Marking the Graves of World War I Spies in England
|After the Battle Magazine - Volume 11|
Carl Hans Lody was the first spy to be caught and executed. He was buried in the East London Cemetery in 1914. For decades, his grave was unmarked. In the early 1970s, his descendants placed a marker on his grave (see cover of After the Battle magazine - Volume 11 - at right).
The other spies who had been executed in the Tower were also laid to rest in the East London Cemetery, but none of their graves received individual markers. According to After the Battle magazine:
"Only the grave of Karl Lody can be seen today--the other bodies, buried by the State in common graves, have since had other remains buried above them, the ground having been used several times.
When the Volksbund Deutsche Kriegsgraberfursorge, the German War Graves Commission, were planning their cemetery at Cannock Chase (opened in 1967), they asked if it would be possible to disinter the bodies. Authorities at the cemetery pointed out that under British Law permission would have to be obtained from relatives of those buried above, before the graves could be opened--an almost impossible task where common burials are concerned. It seems the German authorities were satisfied with these arguments and the bodies remain interred at Plaistow.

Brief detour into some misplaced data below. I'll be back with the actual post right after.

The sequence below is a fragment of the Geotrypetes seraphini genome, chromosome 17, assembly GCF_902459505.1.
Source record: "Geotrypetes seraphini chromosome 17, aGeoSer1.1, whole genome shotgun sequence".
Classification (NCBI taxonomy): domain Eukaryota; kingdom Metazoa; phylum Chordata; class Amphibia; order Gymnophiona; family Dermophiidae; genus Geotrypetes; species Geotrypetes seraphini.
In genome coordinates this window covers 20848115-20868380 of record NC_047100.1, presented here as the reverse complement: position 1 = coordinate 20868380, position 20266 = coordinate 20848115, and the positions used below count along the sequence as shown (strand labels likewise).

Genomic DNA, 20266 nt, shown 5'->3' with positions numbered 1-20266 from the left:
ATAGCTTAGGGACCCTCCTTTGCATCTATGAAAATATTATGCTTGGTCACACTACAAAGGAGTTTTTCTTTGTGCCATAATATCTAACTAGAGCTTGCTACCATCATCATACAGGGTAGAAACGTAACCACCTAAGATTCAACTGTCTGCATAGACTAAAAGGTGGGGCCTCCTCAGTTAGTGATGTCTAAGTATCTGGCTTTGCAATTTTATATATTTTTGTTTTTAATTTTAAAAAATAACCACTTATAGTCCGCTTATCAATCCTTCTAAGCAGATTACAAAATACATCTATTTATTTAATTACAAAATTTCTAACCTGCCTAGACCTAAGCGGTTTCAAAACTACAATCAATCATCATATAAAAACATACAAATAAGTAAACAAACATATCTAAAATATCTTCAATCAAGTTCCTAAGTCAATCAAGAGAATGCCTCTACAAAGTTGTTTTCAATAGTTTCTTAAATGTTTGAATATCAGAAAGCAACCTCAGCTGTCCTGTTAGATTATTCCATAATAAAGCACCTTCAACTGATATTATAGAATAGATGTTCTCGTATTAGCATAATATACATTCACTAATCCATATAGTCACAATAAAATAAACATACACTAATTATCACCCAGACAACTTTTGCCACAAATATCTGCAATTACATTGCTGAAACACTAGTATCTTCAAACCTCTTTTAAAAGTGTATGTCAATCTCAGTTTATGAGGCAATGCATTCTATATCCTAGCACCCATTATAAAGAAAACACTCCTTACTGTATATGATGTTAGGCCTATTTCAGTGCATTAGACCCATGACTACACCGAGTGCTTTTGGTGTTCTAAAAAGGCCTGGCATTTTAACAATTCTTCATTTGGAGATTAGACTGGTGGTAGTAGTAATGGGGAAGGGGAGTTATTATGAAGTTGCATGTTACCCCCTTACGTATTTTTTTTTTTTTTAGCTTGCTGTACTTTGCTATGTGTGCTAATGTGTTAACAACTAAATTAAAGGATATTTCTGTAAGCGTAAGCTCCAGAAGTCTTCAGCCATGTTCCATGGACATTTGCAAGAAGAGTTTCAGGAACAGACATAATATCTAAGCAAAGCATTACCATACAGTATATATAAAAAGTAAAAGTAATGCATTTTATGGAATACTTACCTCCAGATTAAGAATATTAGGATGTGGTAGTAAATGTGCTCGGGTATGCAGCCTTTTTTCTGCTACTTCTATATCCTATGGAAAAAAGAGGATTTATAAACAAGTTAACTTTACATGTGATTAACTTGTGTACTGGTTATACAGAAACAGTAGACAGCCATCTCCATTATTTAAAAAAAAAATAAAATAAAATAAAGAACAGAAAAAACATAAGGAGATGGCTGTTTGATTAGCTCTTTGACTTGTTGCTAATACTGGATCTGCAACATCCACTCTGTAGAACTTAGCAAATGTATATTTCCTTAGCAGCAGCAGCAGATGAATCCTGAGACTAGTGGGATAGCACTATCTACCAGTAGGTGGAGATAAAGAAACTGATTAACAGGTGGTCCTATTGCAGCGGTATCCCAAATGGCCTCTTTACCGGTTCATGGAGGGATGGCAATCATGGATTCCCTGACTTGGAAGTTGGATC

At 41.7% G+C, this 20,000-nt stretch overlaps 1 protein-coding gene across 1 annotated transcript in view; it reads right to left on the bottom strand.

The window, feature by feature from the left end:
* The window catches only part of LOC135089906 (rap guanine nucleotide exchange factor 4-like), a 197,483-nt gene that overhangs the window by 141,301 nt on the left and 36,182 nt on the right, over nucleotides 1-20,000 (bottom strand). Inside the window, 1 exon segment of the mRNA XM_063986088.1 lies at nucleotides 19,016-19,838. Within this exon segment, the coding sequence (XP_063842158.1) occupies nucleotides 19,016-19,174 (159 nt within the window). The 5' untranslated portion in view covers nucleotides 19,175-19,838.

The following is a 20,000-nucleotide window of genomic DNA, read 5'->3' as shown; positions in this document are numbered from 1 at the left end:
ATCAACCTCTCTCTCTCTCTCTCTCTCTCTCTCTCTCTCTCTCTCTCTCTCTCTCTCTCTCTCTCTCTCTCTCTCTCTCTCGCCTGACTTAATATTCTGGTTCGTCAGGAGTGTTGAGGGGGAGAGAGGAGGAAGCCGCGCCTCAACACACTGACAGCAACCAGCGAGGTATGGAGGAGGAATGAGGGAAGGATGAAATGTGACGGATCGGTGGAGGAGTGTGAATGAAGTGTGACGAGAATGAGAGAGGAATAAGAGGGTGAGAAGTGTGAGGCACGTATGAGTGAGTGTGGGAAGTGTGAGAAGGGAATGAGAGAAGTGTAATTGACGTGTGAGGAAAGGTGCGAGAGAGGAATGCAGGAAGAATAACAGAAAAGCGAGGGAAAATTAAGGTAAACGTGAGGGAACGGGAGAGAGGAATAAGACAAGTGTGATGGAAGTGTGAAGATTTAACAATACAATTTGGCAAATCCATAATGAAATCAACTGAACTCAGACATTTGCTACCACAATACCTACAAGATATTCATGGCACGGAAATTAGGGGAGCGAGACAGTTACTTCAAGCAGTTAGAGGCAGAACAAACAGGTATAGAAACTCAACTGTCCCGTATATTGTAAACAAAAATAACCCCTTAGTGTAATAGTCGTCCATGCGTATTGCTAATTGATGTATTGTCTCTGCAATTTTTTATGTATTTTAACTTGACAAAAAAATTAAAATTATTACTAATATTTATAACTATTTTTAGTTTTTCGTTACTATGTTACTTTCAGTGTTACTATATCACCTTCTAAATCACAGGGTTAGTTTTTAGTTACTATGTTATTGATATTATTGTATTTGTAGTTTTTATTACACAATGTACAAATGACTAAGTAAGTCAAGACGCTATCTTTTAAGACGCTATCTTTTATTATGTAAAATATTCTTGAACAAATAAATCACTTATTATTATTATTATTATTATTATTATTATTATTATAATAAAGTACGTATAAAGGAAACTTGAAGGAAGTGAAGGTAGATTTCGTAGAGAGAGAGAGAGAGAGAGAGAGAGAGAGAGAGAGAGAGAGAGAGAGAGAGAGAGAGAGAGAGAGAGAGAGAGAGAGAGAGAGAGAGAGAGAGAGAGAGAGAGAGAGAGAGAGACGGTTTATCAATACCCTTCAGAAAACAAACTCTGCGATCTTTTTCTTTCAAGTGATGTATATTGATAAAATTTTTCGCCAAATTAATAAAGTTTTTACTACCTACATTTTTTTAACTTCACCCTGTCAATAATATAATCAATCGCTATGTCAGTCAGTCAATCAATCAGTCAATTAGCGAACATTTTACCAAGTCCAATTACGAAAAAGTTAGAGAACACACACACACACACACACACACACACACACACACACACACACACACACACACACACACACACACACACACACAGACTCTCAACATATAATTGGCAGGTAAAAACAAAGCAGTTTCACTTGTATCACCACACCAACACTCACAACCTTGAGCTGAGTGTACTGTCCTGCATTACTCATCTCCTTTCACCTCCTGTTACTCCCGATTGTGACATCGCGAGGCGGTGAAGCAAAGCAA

Near Karl Lody's grave is a memorial stone to the other ten Germans executed in the Tower. The stone also records the names of seven other Germans who died in British prisons during 1915/16."
|Stone commemorating German spies & soldiers at |
(Find-a-Grave - photo by Geoffrey Gillon)
Carl Frederick Muller - born in Libau, in what is now Latvia
Willem Johannes Roos - Dutch
Haicke Petrus Marinus Janssen - Dutch
Ernst Waldemar Melin - Swedish
Augusto Alfredo Roggen - Uruguayan
Fernando Buschman - French
George Traugott Breeckow - born in Stettin, in what is now Poland (at the time part of Germany)
Irving Guy Ries - American (his real name is unknown)
Albert Meyer - unknown nationality (court martial file destroyed/missing)
Ludovico Hurtwitz-y-Zender - Peruvian
The stories of these spies is told best in the book by Leonard Sellers - Shot in the Tower - published in 1997. Sellers does not tell the tale of Robert Rosenthal, the only "German" spy to be hanged during World War I.